A character as iconic as the famous ‘consulting detective’ who has been deducing his way through history, only to settle with our smart phones and untarnished labs, is maybe one of the best achievements in writing. An ability of a writer is simply not to create, but also to recreate and reform that which already exists. One cannot see this perhaps as a form plagiarism, if it is being brilliantly adapted to fit our minds and entertain our ever thirsty souls.
When talking about Sherlock, a character from an age different from ours (though not completely, as we see crimes have not changed much, if the creativity in them has) it only thrills a person to see how a modern day Sherlock would survive in the world. Or rather, to see how our world would stand and head whilst this prodigy exists.
However, at one given point… how many Sherlocks can you manage(tolerate)?
BBC Sherlock has nevertheless gained fame even though The Twit comes (most of the times) without a heart, a high sense of duty only to finding the right answers and emotions that are valid only when his dear Dr. Watson is in trouble. One might argue that the world’s fondness for BBC Sherlock can be traced to somebody’s mysterious high cheekbones and two particular undoubtedly brilliant writers. Perhaps what I like most about this show (ahem, except a ‘cumb-body’) is the canon that has been remolded in a new way, not only to satisfy audiences that have not yet read the books, but also that does justice to those who have and yet give them something to look forward to. The cast of BBC Sherlock is beyond words and while John might hiss at you not to smile while solving a murder, it is rather difficult to restrain from giggling. Which makes it even more different to keep up with Sherlock’s constant blabbering… and if we do manage to make sense of it, and connect the dots long, long after Sherlock has, it just leaves us with, “HOW DID I MISS THAT!”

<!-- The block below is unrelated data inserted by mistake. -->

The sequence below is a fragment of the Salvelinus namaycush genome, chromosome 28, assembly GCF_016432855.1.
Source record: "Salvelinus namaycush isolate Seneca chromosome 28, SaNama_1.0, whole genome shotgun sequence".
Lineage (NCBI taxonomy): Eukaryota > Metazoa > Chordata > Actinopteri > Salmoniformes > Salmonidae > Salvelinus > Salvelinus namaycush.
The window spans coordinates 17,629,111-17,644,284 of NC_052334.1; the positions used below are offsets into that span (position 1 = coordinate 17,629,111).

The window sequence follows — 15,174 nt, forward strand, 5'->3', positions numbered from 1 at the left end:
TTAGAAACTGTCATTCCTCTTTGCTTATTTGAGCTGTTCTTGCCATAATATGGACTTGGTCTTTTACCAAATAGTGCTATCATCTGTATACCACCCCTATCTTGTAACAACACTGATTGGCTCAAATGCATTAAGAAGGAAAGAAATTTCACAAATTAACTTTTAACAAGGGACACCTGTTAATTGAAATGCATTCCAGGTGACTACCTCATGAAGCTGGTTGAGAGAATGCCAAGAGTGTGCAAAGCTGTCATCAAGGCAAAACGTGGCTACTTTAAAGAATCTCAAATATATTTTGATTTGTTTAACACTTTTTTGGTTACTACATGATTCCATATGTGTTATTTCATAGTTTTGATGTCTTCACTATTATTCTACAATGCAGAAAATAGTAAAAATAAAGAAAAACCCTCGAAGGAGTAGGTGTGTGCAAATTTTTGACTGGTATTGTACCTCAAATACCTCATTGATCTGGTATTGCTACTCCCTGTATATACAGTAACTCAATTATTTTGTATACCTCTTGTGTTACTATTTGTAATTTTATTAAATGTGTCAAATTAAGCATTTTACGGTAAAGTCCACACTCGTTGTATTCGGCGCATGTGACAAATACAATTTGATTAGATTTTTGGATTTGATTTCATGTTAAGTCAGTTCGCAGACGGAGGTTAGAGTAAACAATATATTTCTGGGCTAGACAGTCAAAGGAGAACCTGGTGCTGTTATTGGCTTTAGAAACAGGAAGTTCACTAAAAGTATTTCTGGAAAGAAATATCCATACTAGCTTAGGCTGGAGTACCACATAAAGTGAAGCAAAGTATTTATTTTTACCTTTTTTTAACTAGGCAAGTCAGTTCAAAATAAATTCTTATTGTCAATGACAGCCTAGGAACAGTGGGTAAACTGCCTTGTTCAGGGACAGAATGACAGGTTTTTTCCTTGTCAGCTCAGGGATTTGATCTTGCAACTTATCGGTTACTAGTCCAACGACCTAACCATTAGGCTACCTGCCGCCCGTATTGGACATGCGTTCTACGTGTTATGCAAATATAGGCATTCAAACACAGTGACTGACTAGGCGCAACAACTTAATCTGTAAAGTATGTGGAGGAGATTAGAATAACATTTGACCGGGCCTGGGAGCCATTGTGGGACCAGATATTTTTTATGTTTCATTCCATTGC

We obviously are more than well acquainted with our angel’s nemesis, Moriarty, who even though being the ‘baddie’ has reserved a special spot in our hearts. Another interesting melody of this piece is the developing emotionalism of Sherlock, who seeks not to dwell on his feelings. Obviously, as we know our John Watson plays the key role is opening Sher’lock’ … which brings such a hearty and grand aspect to his relationships with Mrs. Hudson, Lestrade, Molly and the others.
If there one thing in abundance in Elementary’s Sherlock, it is emotions. Elementary’s Sherlock has a human cord in him, which we find in BBC’s Sherlock, only after a close look under the magnifying glass. E’s Sherlock, doesn’t merely solves cases for the kicks of it… he genuinely has a need of bringing justice to the dead and addresses his feelings more than BBC’s Sherlock, even if addressing his feelings are “No, I don’t want to talk about it right now.” At least you do know he will at some point talk about it. Yes, that’s the hope E’s Sherlock delivers to you. Another fun thing in E’s Sherlock, is the process of deduction that one forms over time. Yes, if BBC’s Sherlock hasn’t made you stare at a stranger for long enough, have faith that E’s Sherlock will definitely teach you these skills. Obviously, having more episodes than BBC Sherlock (Yes, BBC Sherlock fandom you can come kill me for reminding you about that) it doesn’t necessarily stick to the canon (except for some of the prominent characters) and thus allows a big scope for imagination, innovations and ‘what ifs.’ The most popular controversy is the correction of one saying John to Joan… Yes, sweethearts, Watson is a lady. If you feel repelled by this concept, don’t be and rest assured that it works out just as smoothly.
There cannot be a debate as to whether one should watch BBC Sherlock or Elementary. Though, I was hesitant before enrolling myself to Elementary, I cannot say that I didn’t hesitate to watch BBC Sherlock, either. Obviously the tentativeness lies in the fact whether these shows (or any show) will be good enough. I can say, today, without a doubt in my mind that if you haven’t watched BBC Sherlock or Elementary… You should! (AT ONCE) They both are incredibly entertaining shows with buckets full of suspense, empathy and brilliant story-writing. I cannot say one is better than the other without being unfair.
As far as I’m concerned both these Sherlocks can live in this world … As long as they don’t bump into each other.